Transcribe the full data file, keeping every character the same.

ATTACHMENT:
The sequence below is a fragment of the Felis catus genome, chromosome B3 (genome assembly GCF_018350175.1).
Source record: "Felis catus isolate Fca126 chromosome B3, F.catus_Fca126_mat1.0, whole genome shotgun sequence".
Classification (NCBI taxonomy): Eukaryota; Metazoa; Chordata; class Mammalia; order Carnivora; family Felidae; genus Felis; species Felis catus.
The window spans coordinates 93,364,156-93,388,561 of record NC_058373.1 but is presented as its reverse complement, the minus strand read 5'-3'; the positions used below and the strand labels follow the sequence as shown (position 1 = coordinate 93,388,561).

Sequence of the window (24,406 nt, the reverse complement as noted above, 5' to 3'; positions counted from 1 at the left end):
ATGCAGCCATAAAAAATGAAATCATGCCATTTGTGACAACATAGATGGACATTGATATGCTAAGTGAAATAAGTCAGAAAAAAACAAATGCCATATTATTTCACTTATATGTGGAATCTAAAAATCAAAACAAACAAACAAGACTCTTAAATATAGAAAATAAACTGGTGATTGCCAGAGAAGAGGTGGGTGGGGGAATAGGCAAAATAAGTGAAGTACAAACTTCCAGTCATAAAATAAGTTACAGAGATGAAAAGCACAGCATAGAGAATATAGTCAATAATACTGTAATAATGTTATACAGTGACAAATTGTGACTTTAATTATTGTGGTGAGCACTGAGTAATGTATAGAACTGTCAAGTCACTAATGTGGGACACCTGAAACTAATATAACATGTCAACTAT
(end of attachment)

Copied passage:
The sequence below is a fragment of the Felis catus genome, chromosome B3 (genome assembly GCF_018350175.1).
Source record: "Felis catus isolate Fca126 chromosome B3, F.catus_Fca126_mat1.0, whole genome shotgun sequence".
Classification (NCBI taxonomy): Eukaryota; Metazoa; Chordata; class Mammalia; order Carnivora; family Felidae; genus Felis; species Felis catus.
The window spans coordinates 93,364,156-93,388,561 of record NC_058373.1 but is presented as its reverse complement, the minus strand read 5'-3'; the positions used below and the strand labels follow the sequence as shown (position 1 = coordinate 93,388,561).

Sequence of the window (24,406 nt, the reverse complement as noted above, 5' to 3'; positions counted from 1 at the left end):
ATGCAGCCATAAAAAATGAAATCATGCCATTTGTGACAACATAGATGGACATTGATATGCTAAGTGAAATAAGTCAGAAAAAAACAAATGCCATATTATTTCACTTATATGTGGAATCTAAAAATCAAAACAAACAAACAAGACTCTTAAATATAGAAAATAAACTGGTGATTGCCAGAGAAGAGGTGGGTGGGGGAATAGGCAAAATAAGTGAAGTACAAACTTCCAGTCATAAAATAAGTTACAGAGATGAAAAGCACAGCATAGAGAATATAGTCAATAATACTGTAATAATGTTATACAGTGACAAATTGTGACTTTAATTATTGTGGTGAGCACTGAGTAATGTATAGAACTGTCAAGTCACTAATGTGGGACACCTGAAACTAATATAACATGTCAACTAT